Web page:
Bring out the bats! In this fantasy baseball sleeper series, we have gone through part one and part two of the pitchers. It is now time to go through the hitters. As previously stated, the classification as a fantasy baseball sleeper is if they are ranked 100 spots or higher than their ADP on my rankings list. This is part one of the hitting edition of sleepers.
Ryan Braun has been one of the most polarizing figures in recent baseball history. But we aren’t here to talk about Braun’s PED past. We are much more interested in the 2020 version of Ryan Braun. Right now Braun’s Fantrax ADP is 283.65 which makes sense. Braun is now 36 years old and is being limited to a platoon role in what is likely his final season. However, Braun hasn’t seen a major decline in production and will be hitting in the middle of a very good lineup against lefties. In 2019, Braun hit .285/.343/.505 with a .354 wOBA and .32 BB/K. Braun hit 22 home runs, scored 70 runs, and drove in 75 RBIs in 509 plate appearances. While Braun is now a year deeper into his decline, he is still much more valuable than people have been giving him credit for.
According to Fangraphs projections Braun is proj. to hit between .265-.270/.326-.329/.461-.487 while hitting 18-20 home runs, scoring 58-61 runs, and driving in 62-69 RBIs with 8-9 SB in 450-466 PAs. That sort of production is the baseline for Ryan Braun. Here are the three players in each direction surrounding Braun’s current ADP: Tom Murphy, Travis d’Arnaud, Ian Happ, Ryan Braun, Nick Madrigal, Mitch Haniger, and Cesar Hernandez. Ryan Braun is clearly the cream of that crop and deserves to be so much higher in ADP. Especially once you factor in the quality of the lineup he will be hitting in.
There isn’t much to get excited about when it comes to the Baltimore Orioles. Especially when looking at the major league level. However, there is an under the radar outfielder on the Orioles who is only 25 years old and hit 20 home runs in just 93 games last season. Anthony Santander has a couple of things going against him. Being stuck in the middle of a pathetic lineup with no support is one of them. However, Santander gets the benefit of hitting in the hitter-friendly confines of Camden Yards. Santander got his first taste of the show last season where he hit .261/.297/.476 in 93 games. He also hit 20 home runs, scored 46 runs, and drove in 59 RBIs.
The Fangraphs projection systems have Santander regressing due to never showing those numbers before last season. However, even with the regression, Santander is still expected to hit 20-24 home runs, score 60-71 runs, and drive in 63-77 RBIs. That is a quality baseline of production and his age offers an upside that is not represented by his current ADP.
Th Angels should be an exciting team this season. Their acquisition of Anthony Rendon brings a perennial MVP caliber bat into the middle of their lineup that already has Mike Trout, Shohei Ohtani, and Justin Upton. That is an underrated boost to the hitters already in that lineup, players like Andrelton Simmons. While dealing with injuries, Simmons put up a line of .264/.309/.364 with a .290 wOBA, seven home runs, 47 runs scored, 40 RBIs, and ten SB. However, that was in only 424 PAs. Before 2019 Simmons had PA counts of 600 in ’18 and 647 in ’17.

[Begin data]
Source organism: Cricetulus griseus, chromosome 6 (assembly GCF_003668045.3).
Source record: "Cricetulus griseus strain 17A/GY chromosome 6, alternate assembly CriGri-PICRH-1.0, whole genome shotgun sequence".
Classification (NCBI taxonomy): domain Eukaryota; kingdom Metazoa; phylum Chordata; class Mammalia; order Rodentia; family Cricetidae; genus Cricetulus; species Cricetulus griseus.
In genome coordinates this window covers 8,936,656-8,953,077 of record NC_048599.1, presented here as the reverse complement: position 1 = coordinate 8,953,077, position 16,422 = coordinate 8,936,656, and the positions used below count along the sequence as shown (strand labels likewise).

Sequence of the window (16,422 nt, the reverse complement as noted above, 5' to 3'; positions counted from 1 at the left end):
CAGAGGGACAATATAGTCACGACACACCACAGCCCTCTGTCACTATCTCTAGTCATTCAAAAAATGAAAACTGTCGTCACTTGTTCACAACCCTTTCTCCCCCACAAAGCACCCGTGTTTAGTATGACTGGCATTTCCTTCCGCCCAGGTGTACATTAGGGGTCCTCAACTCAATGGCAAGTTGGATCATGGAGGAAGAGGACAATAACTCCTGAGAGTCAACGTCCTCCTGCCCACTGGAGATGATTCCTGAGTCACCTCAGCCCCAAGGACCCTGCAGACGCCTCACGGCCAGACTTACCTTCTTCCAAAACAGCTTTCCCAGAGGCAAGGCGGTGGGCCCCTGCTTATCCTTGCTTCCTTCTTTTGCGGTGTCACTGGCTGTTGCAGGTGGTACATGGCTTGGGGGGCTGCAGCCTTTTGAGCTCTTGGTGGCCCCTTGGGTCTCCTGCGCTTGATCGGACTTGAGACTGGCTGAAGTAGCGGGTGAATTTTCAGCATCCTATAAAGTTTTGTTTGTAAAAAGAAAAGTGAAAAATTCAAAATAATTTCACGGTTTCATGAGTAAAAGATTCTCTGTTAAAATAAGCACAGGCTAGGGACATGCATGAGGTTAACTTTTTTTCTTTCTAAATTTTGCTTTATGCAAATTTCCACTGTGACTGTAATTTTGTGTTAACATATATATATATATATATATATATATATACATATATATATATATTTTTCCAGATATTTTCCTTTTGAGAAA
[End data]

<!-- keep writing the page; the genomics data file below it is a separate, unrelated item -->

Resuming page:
According to the Fangraphs projection systems Simmons should produce a .265-.278/.314-.327/.380-.404 line with 9-11 home runs, 59-65 runs scored, 57-63 RBIs, and 9-12 SB across 528-574 PA. Fangraphs projects a bounce back from Simmons considering he should be healthy and is surrounded by a stronger lineup. Simmons’ current ADP of 327.93 is much too low and he currently sits behind Nick Ahmed, Freddy Galvis, and Willy Adames. Don’t sleep on Andrelton Simmons.
The Boston Red Sox are on a downhill trajectory. In this off-season alone they traded away their most productive hitter in Mookie Betts and lost their most productive pitcher, Chris Sale, to Tommy John surgery. However, the Red Sox still have a quality lineup and we shouldn’t forget about them when it comes to fantasy baseball. One of those sneaky valuable players is Jackie Bradley Jr. JBJ’s value is much easier to quantify in real baseball as an elite defender in the outfielder. However, we don’t care about defense in fantasy baseball. Fortunately, his glove will keep him in the lineup on a regular basis.
JBJ hit to a line of .225/.317/.421 in 2019 and the Fangraphs projections systems expect a similar outcome in 2020. What isn’t seen in these numbers is the counting stats. JBJ managed to hit 21 home runs, scored 69 runs, and drove in 62 RBIs while stealing eight bases as well. These numbers are identical to what he is projected for in 2020. There is something to be said for an outfielder who is going to get 500+ PAs and produce league average stats. Especially at this point in the draft.
Catching is something that is always extremely difficult to find when it comes to fantasy baseball. However, there are some nice value catchers towards the back end of drafts this year. One of them is Kurt Suzuki. Part-time catchers are always tough to draft but Suzuki should be an exception. Why? Because Suzuki is still raking the baseball. Even at 36 years old.
In 2019, Suzuki hit a line of .264/.324/.486 in 85 games. That line produced 17 home runs, 37 runs scored, and 63 RBIs. The Fangraphs projection systems have Suzuki hitting almost the same as last year with the exception that none of the systems have any clue how much Suzuki is going to play. They currently project him to play between 65-86 games. That is a wide range of outcomes. However, finding skills like Suzuki’s at this point in the draft is near impossible. Therefore, drafting the skills and hoping for the playing time is not a bad idea.
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